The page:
Gale Memorial Lecture Series
Gale Memorial Lecture Series Fall 2021
No time for poetry but exactly what is
Poetic thinking in art.
Organized by Mark McKnight, Assistant Professor of Art & Art History
On the subject of “Poetic Thinking”, Richard Rorty cautions “that we should not study a novel or any other work of art the way that we would say, a geologic formation or the spleen – as objects of scientific knowledge. Because when we do so, we lose sight of the great capacity of art: the way that art renders us sensitive to ourselves, and to our world, precisely by not committing to the scientific method. We overlook its ability to afford us insight and wisdom, which art is able to do because it remains free from any restraining system of thought, any rigorous method.” Amir Eshel writes of “poetic thinking” that it “can offer us a crucial mode of reflection on how we interact with life around us, with the world at large.”
The individuals selected – CA Conrad, Cecilia Vicuña, Shannon Ebner, Demian DinéYazhi’ and Jibade-Khalil Huffman – are thinking poetically. Through either their unique engagement with the written word, the intersections of image and text or figuratively speaking, through their foregrounding of the imaginative, metaphoric capacity of art, these artists are offering us the “crucial mode of reflection” of which Eshel Speaks.
This lecture series takes place over five consecutive Wednesdays at 4 pm beginning October 6th.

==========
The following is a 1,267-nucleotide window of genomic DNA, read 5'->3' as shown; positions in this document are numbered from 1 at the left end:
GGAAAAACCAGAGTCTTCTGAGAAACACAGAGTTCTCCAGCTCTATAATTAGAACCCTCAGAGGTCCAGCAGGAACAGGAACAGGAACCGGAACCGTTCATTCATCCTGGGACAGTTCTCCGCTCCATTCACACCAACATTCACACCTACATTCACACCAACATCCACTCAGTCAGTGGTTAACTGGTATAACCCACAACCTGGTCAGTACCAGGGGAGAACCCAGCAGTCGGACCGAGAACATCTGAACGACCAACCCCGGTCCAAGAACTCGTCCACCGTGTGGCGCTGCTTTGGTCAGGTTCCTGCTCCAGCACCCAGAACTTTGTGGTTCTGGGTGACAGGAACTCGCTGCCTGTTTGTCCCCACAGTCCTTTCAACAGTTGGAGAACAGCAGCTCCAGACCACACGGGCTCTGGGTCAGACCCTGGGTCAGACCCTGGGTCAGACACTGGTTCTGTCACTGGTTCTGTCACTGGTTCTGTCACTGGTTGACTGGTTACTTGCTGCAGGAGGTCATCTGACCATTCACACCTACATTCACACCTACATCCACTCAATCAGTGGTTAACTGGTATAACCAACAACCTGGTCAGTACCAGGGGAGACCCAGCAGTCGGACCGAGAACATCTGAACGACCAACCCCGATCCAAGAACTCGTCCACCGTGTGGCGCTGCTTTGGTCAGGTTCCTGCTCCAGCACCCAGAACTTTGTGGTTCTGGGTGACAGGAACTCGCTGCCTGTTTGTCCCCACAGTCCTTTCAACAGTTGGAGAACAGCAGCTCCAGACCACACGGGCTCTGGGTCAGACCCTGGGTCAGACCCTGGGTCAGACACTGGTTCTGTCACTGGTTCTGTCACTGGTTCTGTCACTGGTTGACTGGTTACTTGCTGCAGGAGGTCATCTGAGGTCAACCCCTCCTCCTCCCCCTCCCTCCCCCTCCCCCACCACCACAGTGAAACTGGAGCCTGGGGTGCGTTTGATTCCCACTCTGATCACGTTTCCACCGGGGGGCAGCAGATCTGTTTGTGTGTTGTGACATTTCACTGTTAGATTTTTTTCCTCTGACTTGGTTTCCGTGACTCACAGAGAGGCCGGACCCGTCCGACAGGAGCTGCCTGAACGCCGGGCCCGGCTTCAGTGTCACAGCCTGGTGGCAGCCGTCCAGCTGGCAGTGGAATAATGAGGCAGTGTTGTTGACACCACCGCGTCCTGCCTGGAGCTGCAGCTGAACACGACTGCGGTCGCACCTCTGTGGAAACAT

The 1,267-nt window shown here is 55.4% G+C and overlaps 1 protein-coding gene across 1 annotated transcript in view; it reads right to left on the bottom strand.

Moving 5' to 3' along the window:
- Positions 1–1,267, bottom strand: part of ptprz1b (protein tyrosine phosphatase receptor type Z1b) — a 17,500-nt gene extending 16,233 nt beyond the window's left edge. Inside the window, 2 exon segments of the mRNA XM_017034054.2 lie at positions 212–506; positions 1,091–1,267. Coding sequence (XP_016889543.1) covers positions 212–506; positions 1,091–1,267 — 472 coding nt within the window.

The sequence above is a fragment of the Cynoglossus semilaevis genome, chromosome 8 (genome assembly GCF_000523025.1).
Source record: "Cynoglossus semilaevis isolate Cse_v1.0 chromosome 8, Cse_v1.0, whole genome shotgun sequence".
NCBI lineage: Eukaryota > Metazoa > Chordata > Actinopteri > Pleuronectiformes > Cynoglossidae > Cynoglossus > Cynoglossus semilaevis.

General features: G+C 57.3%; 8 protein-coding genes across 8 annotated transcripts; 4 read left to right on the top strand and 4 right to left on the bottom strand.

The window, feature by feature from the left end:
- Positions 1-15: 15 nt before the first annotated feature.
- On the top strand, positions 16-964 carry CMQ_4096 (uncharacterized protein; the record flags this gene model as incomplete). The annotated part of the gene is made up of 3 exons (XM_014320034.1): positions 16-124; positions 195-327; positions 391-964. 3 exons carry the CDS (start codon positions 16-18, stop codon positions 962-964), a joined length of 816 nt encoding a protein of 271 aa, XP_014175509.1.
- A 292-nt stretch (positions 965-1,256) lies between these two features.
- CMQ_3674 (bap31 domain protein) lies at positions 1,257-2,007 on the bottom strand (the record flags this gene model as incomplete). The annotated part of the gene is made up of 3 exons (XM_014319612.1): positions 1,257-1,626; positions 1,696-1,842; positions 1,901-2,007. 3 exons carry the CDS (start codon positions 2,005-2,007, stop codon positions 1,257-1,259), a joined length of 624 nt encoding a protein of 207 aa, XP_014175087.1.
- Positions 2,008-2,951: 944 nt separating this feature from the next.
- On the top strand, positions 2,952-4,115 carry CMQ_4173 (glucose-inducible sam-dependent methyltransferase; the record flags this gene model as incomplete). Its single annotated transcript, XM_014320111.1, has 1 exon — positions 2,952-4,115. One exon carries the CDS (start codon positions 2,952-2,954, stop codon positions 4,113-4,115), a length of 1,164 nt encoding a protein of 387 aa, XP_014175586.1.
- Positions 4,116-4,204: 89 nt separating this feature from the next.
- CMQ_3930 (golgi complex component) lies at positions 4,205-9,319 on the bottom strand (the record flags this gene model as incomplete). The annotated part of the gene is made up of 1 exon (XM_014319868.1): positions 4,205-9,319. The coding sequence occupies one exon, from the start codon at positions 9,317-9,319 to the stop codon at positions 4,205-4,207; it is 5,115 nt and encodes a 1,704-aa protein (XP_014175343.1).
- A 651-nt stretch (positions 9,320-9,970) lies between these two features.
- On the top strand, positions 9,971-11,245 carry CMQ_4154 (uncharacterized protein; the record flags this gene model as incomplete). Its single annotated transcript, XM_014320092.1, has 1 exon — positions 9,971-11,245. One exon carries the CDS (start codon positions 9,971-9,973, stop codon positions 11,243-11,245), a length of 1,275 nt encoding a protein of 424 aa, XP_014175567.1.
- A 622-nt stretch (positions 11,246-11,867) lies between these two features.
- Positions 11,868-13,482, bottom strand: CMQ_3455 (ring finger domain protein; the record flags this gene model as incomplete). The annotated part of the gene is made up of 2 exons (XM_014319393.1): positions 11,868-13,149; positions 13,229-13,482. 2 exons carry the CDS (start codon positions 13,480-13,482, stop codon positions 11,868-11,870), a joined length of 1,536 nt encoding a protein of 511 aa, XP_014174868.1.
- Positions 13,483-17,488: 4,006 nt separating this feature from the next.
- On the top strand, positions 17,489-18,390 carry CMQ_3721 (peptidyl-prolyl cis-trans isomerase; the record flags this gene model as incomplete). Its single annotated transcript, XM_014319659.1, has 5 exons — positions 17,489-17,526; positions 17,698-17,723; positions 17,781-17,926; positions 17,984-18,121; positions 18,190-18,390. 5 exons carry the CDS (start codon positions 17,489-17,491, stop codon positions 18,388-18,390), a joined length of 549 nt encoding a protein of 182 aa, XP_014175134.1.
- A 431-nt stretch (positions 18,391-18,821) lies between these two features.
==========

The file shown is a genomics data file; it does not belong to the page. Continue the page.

Additionally, there will be two special performances:
Tuesday, October 19 Demian DinéYazhi’ ***
Monday, November 1 Cecilia Vicuña
***co-sponsored by The North American Studies Department and The Institute for American Indian Research
CAConrad has been working with the ancient technologies of poetry and ritual since 1975. They are the author of AMANDA PARADISE: Resurrect Extinct Vibration (Wave Books, 2021). Other titles include While Standing in Line for Death and Ecodeviance. The Book of Frank is now available in 9 different languages. They received a Creative Capital grant, a Pew Fellowship, a Lambda Literary Award, and a Believer Magazine Book Award. They teach at Columbia University in New York City and Sandberg Art Institute in Amsterdam.
Jibade-Khalil Huffman (b. 1981) is an artist and writer whose video and photo works use found, archival material and contemporary ephemera to address slippage in memory and language, particular to race and visibility. Lyrical strophes of text and densely-composed imagery produce objects of perpetual flux, indexed by accumulating layers which challenge normative symbolic and semiotic hierarchies. Through projection and repetition, Huffman’s work evokes the untranslatable, ruminating on the liminal qualities of singular experiences through narrative and graphic rhythms.
Huffman’s work has been exhibited in recent solo and group exhibitions at Wexner Center for the Arts, Columbus, OH; Halsey Institute of Contemporary Art, Charleston, SC; Tufts University Art Galleries, Medford, MA; Magenta Plains, New York, NY; Anat Ebgi, Los Angeles, CA; Ballroom Marfa, Marfa, TX; The Kitchen, NYC, NY; MoCA Tucson, AZ; Swiss Institute, New York, NY; Portland Institute of Contemporary Art, Portland, OR; The Jewish Museum, New York, NY; Institute of Contemporary Art Philadelphia, PA; The Studio Museum in Harlem, New York City, NY; and the Hammer Museum, Los Angeles, CA. Huffman received an MFA from Brown University (Literary Arts), an MFA from University of Southern California (Studio Art) and a BFA from Bard College. His work is in the permanent collections of the Hammer Museum, Los Angeles, CA; Kadist, San Francisco, CA / Paris, France; Pierce & Hill Harper Arts Foundation, Detroit, MI; and the Studio Museum in Harlem, Harlem, NY. Huffman is also the author of three books of poems: Sleeper Hold (Fence, 2015), James Brown is Dead (Future Plan and Program, 2011), and 19 Names For Our Band (Fence, 2008). He lives and works in North Carolina.